An Agreement to Agree is NOT Necessarily An Agreement to Agree

This was originally posted on the SGR Blog.

Juvenal Reis (tenant) and J.B. Kaufman Realty Co, LLC (landlord) signed a lease  in 2002 for real property in Long Island City. Over the years, Reis and Kaufman executed various letter agreements extending the terms of the original lease and providing for the lease of additional space within the  building.

In a document dated June 27, 2012, the parties “consolidate[d] all existing letter agreements to the same expiration date” of February 28, 2015. The 2012 letter agreement also stated that the terms of the lease were “extended to now terminate on Feb. 28, 2030,” with “terms to be determined at the expiration of this initial lease consolidation period.” The 2012 letter agreement further stated that any annual percentage increase in rent will not be less than five percent and will not exceed eight percent.

Reis and Kaufman disagreed about whether the 2012 letter agreement constituted a binding contract under which Reis was entitled to remain in occupancy of the leased premises through February 2030. Despite the dispute regarding the 2012 letter agreement, the parties agreed that Reis could remain in possession of the premises through February 29, 2016, with a six percent increase in rent.

In July 2015, Reis filed an action for a judgment declaring that the lease expired on February 28, 2030, and that annual rent increases shall not be less than five percent and shall not exceed eight percent. Reis also filed a notice of pendency against the property. After the building was sold in July 2016, the new owner, 43-01 22nd Street Owner, LLC, was added as a defendant pursuant to a stipulation. Kaufman and Owners moved for summary judgment declaring that the lease expired on February 29, 2016, and to cancel the notice of pendency, contending that the 2012 letter agreement was an unenforceable agreement to agree.  Supreme Court denied the motion. Kaufman and Owners appealed.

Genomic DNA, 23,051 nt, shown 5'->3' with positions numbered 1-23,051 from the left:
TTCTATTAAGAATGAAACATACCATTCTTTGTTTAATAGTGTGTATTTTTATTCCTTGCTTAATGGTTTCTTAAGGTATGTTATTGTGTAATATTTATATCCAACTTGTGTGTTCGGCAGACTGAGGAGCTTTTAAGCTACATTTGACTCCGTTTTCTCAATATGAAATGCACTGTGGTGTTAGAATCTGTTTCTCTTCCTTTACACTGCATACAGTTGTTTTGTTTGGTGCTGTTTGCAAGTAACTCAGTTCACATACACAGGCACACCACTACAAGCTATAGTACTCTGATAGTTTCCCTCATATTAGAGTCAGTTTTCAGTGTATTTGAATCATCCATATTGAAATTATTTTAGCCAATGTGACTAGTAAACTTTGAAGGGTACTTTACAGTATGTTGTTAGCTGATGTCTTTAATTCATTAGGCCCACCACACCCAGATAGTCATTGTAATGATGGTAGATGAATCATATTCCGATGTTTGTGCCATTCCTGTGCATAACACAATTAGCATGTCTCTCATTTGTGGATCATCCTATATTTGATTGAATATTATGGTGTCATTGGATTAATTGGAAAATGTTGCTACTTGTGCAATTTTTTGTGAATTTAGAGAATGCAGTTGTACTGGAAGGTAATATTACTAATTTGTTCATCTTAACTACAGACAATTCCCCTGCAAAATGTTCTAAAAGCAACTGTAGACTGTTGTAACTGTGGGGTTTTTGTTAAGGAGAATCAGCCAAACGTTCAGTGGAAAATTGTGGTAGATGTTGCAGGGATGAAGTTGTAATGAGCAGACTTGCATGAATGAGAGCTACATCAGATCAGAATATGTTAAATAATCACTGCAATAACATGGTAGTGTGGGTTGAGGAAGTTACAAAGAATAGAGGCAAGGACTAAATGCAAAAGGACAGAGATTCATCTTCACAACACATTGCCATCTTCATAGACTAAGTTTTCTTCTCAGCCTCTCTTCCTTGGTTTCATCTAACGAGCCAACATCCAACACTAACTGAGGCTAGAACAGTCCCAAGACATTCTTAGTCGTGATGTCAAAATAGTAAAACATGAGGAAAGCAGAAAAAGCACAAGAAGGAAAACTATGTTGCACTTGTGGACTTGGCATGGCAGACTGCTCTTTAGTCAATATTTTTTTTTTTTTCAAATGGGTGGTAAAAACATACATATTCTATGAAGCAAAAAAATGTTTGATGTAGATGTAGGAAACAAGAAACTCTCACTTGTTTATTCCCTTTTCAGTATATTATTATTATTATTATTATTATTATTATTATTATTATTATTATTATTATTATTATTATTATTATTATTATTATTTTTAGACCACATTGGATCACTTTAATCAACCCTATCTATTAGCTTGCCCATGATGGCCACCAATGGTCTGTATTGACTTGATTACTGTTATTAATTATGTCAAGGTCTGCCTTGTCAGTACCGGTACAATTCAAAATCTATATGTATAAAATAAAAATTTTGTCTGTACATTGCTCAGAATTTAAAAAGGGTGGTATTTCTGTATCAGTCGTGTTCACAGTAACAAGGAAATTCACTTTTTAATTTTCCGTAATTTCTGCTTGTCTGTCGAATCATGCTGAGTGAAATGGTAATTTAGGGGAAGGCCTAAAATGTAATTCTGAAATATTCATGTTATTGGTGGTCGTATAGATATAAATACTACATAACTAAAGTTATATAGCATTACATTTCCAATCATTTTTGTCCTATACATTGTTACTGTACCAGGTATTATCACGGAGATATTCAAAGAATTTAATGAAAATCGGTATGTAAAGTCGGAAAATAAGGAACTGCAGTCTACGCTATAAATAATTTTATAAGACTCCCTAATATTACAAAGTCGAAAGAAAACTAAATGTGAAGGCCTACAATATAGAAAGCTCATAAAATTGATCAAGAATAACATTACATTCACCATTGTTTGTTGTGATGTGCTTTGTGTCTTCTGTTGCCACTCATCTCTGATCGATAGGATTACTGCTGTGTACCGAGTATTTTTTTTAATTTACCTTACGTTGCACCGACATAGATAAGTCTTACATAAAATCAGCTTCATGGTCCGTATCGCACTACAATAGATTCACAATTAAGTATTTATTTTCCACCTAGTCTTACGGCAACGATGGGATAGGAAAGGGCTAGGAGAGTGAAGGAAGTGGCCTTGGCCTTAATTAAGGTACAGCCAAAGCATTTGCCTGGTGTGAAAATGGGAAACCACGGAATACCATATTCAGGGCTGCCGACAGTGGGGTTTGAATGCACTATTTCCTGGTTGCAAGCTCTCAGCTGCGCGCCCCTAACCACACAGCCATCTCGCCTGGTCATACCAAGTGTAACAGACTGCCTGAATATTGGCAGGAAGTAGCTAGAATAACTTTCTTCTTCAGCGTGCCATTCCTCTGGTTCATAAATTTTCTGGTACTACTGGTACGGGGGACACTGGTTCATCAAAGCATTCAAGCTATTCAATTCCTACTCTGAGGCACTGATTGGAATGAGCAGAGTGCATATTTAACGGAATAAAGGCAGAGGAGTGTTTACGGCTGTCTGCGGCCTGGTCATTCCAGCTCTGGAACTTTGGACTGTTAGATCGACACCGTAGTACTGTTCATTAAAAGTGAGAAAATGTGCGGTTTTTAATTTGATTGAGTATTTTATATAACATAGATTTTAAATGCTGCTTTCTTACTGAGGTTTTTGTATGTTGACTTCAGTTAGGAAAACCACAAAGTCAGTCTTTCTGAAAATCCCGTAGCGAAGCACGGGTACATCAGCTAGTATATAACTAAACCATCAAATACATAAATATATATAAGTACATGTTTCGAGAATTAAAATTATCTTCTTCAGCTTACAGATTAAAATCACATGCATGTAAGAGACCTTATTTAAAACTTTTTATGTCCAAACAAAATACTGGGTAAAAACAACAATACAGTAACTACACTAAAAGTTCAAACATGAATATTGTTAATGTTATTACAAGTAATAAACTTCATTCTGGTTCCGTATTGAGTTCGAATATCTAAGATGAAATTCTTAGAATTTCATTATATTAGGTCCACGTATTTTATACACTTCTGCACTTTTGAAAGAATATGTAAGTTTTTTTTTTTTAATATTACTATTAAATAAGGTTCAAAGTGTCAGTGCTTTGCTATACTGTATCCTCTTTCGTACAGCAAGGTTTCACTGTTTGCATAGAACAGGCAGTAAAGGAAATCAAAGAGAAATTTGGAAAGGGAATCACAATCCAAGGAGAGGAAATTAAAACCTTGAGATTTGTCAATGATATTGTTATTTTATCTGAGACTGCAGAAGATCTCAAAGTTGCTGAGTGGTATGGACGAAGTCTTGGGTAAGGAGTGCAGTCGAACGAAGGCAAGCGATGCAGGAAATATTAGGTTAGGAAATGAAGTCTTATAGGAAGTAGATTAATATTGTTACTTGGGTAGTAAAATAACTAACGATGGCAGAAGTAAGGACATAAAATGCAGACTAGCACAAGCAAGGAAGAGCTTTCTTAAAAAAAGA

A “mere agreement to agree”, in which a material term is left for future negotiations, is unenforceable. This is especially true of the amount to be paid for the sale or lease of real property. An agreement is not enforceable as a lease unless all of the essential terms are agreed upon, and if any of these essential terms are missing and are not otherwise discernible by objective means, a lease has not been created.

Here, the appeals court concluded that Kaufman and Owners established their prima facie entitlement to judgment as a matter of law by submitting a copy of the 2012 letter agreement, which demonstrated that the renewal provision was an unenforceable agreement to agree. In opposition, Reis failed to raise a triable issue of fact. Supreme Court should have granted the motion and declared that the lease expired on February 29, 2016, and cancelled the notice of pendency.

The 2012 letter established a “floor” and a “ceiling” on rent going forward. But the letter failed to provide a means of fixing the rent within the stated range. For a copy of the appeals court’s decision, click here.

Comments are closed.